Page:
While beets are reheating, put parsley in a small bowl and with kitchen shears very coarsely snip.
Toss beets with butter, parsley, and salt and pepper to taste.
From Epicurious.com via Gourmet, https://www.epicurious.com/recipes/food/views/roasted-beets-with-parsley-15826
Pan-Fried Jerusalem Artichokes in Sage Butter
- 3 tablespoons butter, divided
- 2 tablespoons olive oil
- 1 pound Jerusalem artichokes,* scrubbed, cut crosswise into 1/4-inch-thick rounds
- 3 tablespoons coarsely torn fresh sage leaves, divided
- 2 teaspoons fresh lemon juice
- 2 tablespoons chopped fresh Italian parsley
Melt 1 tablespoon butter with olive oil in large nonstick skillet over medium-high heat. Add Jerusalem artichokes and half of sage. Sprinkle with salt and pepper. Sauté until brown and just beginning to soften, turning frequently, about 10 minutes. Using slotted spoon, transfer Jerusalem artichokes to shallow serving bowl. Add remaining 2 tablespoons butter and sage to skillet; fry until sage darkens and begins to crisp, about 30 seconds. Add lemon juice; simmer 1 minute. Pour lemon-sage butter over Jerusalem artichokes in bowl, tossing to coat. Season with salt and pepper. Sprinkle with parsley.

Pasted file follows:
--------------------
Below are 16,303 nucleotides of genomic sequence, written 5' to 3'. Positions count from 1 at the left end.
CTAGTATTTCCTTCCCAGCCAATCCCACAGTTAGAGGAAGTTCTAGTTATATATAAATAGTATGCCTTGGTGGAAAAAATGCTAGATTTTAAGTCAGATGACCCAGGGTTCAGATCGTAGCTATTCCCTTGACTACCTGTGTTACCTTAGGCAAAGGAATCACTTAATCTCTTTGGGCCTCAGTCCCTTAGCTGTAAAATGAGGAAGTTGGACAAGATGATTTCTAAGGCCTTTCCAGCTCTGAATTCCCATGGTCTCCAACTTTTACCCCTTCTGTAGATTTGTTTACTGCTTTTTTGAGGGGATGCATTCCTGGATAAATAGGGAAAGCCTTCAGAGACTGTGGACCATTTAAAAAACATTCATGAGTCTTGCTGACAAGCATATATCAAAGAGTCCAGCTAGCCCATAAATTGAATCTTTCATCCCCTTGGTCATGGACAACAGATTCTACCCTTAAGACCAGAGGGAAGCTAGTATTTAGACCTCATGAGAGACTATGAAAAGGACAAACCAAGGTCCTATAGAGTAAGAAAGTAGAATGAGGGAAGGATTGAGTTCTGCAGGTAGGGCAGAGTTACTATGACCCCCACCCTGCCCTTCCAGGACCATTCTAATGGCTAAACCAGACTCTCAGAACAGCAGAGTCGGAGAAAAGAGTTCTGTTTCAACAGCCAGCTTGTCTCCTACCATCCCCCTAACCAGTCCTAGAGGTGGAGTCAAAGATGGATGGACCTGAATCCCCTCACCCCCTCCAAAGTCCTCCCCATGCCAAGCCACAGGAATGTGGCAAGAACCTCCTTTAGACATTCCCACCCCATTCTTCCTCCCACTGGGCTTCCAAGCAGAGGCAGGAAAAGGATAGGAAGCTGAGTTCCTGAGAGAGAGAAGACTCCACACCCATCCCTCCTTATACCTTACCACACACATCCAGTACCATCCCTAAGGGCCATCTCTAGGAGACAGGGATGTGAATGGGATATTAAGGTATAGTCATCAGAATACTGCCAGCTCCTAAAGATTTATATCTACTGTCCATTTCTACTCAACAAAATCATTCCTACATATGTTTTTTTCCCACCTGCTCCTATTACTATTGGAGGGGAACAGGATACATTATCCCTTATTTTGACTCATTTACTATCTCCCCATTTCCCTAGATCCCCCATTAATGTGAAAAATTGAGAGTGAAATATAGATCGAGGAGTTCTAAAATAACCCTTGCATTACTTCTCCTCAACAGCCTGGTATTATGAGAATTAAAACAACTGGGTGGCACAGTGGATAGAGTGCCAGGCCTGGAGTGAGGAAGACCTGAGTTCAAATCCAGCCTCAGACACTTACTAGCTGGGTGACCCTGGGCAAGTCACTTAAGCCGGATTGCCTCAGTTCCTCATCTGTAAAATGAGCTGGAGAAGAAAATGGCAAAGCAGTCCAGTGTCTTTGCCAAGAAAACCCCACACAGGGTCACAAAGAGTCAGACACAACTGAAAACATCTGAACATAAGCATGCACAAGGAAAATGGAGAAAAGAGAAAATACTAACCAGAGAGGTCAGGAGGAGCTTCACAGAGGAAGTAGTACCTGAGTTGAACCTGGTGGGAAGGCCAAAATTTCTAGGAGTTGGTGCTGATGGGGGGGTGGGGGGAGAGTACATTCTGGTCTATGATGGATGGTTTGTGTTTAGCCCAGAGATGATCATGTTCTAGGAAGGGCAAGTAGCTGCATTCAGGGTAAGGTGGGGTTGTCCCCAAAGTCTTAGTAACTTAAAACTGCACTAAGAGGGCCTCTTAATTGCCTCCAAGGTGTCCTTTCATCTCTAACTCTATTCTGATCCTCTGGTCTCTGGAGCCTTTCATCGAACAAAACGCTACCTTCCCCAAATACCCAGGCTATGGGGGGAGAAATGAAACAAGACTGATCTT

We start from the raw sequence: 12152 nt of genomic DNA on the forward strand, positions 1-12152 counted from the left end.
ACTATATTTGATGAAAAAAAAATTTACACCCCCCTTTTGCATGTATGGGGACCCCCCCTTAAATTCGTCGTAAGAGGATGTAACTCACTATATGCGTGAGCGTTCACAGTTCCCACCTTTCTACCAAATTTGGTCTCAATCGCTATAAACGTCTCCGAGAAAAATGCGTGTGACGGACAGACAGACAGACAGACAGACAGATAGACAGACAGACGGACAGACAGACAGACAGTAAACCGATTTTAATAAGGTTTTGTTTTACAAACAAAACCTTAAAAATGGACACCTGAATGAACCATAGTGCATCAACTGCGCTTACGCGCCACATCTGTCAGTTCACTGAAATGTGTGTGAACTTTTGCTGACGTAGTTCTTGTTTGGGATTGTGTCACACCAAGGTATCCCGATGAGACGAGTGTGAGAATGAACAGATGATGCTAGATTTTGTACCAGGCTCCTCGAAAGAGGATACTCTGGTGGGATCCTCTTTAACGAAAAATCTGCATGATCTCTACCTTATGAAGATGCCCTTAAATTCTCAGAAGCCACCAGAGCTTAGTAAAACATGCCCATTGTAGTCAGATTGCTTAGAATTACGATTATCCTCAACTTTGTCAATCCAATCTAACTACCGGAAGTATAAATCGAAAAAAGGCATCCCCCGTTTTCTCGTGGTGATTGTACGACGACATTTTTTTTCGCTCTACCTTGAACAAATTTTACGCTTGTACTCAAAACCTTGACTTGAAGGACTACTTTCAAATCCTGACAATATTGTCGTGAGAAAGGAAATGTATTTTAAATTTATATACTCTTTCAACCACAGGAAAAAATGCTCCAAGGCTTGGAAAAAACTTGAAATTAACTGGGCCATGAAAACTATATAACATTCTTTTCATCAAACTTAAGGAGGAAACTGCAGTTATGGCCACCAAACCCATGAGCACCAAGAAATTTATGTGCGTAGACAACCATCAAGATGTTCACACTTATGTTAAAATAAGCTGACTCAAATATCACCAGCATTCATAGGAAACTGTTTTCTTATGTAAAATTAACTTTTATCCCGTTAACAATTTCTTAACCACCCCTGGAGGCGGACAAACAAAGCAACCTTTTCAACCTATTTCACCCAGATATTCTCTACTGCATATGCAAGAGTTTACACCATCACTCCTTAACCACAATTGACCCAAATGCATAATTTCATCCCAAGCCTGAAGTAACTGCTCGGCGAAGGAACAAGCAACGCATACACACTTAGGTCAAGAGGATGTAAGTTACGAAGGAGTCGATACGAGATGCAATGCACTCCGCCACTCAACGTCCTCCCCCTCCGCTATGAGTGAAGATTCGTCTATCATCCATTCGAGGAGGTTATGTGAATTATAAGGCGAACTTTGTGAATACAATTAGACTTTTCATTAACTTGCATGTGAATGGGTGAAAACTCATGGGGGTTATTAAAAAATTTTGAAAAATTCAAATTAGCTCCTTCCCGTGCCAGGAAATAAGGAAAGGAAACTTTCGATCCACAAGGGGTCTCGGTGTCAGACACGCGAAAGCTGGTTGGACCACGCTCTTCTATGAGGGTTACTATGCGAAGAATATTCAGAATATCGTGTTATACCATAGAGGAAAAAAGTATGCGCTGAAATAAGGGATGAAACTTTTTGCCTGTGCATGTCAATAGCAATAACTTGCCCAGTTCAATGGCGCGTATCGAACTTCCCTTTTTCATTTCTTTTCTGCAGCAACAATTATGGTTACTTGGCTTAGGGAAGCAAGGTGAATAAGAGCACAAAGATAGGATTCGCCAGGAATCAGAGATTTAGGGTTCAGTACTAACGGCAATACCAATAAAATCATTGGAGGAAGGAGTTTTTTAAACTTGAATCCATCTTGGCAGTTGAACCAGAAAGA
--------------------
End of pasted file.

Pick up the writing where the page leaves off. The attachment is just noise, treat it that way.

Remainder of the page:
From Epicurious.com via Bon Appétit by Bruce Aidells & Nancy Oakes, https://www.epicurious.com/recipes/food/views/pan-fried-jerusalem-artichokes-in-sage-butter-233715
- 2 pounds crunchy vegetables (such as radishes, asparagus, carrots, cucumbers, beets, or turnips), cut into 3/4″ pieces
- 3 tablespoons kosher salt
- 1 tablespoon sugar
- 10 scallions, cut on a diagonal into 1″ pieces
- 1/3 cup gochugaru (coarse Korean red pepper powder) or 4 1/2 teaspoons crushed red pepper flakes, finely ground
- 3 tablespoons finely chopped garlic
- 2 tablespoons fish sauce
- 1 tablespoon finely chopped peeled ginger
In a large bowl, toss together vegetables, salt, and sugar. Let sit at room temperature 1–3 hours for juices to release. Add scallions, gochugaru, garlic, fish sauce, and ginger; toss to coat.
Divide kimchi between two 1-qt. jars, distributing liquid evenly and leaving 1″ headspace.
Eat immediately or let sit on countertop 2 days to allow fermentation to begin before refrigerating. Flavors will deepen over time.
From Epicurious.com via Bon Appétit by Sohui Kim of Insa, https://www.epicurious.com/recipes/food/views/vegetable-kimchi